Robi Draco Rosa is best known among Anglos as the co-writer of Ricky Martin's breakthrough hit, "Livin' la Vida Loca." But even though he's spent most of his adult life trying to bury the Menudo curse, we Latinos know the truth: He once belonged to the most insufferable "band" in the history of twentieth-century music.
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Robi's first two Spanish solo albums were surprisingly good, but didn't make him a superstar. Frío (Cold, 1994) was warm, mixing potential hits with the poetry of a teen idol who actually has something to say. Vagabundo (1996) was dark and cold, with heavy, Baudelaire-like lyrics. The executives at Sony Latin felt it was plain unlistenable, and it was only due to Robi's tenacity that the record was released. Like Frío, Vagabundo didn't sell much either, but it's a cult classic that gave him further credibility as a serious musician.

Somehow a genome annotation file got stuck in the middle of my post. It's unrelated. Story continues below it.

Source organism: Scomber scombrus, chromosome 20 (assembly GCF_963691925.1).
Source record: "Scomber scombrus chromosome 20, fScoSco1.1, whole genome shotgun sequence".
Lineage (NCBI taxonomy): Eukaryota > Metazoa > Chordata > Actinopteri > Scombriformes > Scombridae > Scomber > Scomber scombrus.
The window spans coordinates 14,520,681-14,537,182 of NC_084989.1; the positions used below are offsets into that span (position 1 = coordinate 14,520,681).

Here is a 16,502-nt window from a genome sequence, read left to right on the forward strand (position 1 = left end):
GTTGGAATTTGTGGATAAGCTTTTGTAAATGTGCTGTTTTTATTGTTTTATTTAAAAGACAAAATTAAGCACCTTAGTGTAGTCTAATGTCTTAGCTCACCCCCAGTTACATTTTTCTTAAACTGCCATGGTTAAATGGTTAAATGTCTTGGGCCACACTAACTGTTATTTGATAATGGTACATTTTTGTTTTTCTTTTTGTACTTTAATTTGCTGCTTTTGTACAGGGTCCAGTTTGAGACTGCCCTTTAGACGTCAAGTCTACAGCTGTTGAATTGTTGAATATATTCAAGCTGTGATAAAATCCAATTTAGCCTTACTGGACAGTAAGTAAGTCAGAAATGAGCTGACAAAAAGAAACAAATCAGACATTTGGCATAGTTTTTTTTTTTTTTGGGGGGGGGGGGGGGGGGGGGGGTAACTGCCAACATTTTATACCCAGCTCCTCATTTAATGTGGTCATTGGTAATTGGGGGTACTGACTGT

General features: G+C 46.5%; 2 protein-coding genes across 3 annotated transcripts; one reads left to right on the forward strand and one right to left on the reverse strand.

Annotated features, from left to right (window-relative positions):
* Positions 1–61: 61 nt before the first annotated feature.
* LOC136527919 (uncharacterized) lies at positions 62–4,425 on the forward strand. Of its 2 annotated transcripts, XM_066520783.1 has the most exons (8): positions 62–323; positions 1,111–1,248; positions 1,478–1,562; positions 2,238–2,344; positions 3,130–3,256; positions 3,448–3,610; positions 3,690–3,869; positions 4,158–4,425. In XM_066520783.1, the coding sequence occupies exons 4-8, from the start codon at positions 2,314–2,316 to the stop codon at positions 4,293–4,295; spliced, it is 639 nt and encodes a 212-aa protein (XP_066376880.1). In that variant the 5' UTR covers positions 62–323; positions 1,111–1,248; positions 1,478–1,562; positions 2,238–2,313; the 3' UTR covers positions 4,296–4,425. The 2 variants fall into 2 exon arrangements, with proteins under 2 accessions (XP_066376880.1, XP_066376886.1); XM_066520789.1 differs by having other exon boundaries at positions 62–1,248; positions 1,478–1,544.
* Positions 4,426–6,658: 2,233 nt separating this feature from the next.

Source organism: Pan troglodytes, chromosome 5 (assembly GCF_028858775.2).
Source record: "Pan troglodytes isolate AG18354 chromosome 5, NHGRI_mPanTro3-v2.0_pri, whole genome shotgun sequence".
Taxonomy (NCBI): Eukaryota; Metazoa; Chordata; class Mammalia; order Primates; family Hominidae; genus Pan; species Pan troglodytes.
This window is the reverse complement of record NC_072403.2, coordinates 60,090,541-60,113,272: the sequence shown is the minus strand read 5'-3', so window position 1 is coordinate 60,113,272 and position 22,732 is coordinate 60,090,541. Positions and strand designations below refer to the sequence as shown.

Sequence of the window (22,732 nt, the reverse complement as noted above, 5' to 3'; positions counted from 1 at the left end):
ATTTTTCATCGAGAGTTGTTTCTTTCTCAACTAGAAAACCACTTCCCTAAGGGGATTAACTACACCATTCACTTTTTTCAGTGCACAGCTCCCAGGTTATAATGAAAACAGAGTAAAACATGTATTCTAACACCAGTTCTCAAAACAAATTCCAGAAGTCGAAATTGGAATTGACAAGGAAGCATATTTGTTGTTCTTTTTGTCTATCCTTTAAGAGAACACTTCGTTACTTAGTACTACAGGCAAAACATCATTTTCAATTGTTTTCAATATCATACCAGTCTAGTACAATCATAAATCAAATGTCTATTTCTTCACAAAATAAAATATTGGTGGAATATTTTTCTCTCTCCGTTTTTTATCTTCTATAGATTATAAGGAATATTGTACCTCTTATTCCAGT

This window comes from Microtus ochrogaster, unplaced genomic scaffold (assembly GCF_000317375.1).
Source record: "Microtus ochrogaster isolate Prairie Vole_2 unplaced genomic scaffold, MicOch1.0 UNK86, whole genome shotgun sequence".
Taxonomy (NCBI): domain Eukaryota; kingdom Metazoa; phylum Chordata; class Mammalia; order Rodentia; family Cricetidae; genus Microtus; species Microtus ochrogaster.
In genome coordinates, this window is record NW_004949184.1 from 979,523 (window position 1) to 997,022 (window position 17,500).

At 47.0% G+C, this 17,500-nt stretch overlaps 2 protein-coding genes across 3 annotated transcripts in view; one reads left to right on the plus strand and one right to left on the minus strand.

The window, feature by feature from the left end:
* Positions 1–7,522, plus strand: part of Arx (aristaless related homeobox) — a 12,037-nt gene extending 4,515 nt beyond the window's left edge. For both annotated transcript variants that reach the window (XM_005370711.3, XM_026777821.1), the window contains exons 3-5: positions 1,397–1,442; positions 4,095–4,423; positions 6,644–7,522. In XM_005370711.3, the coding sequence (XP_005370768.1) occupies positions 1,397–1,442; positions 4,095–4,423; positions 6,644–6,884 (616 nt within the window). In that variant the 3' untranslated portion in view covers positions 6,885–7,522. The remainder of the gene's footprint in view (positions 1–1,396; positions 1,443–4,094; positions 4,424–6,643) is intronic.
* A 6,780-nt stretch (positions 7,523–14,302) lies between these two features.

Mad Love, his first album in six years (it's mostly sung in English, with only two top-notch songs in Spanish), is where Robi finally hits his stride. Two years in the making, it's a multilayered, epic, powerful expression of love for his wife Angela. Despite the unexplainable fact that his voice now sounds like Sting's, it is his first truly great album. It is a clear message that Robi Draco Rosa is not planning to disappear anytime soon.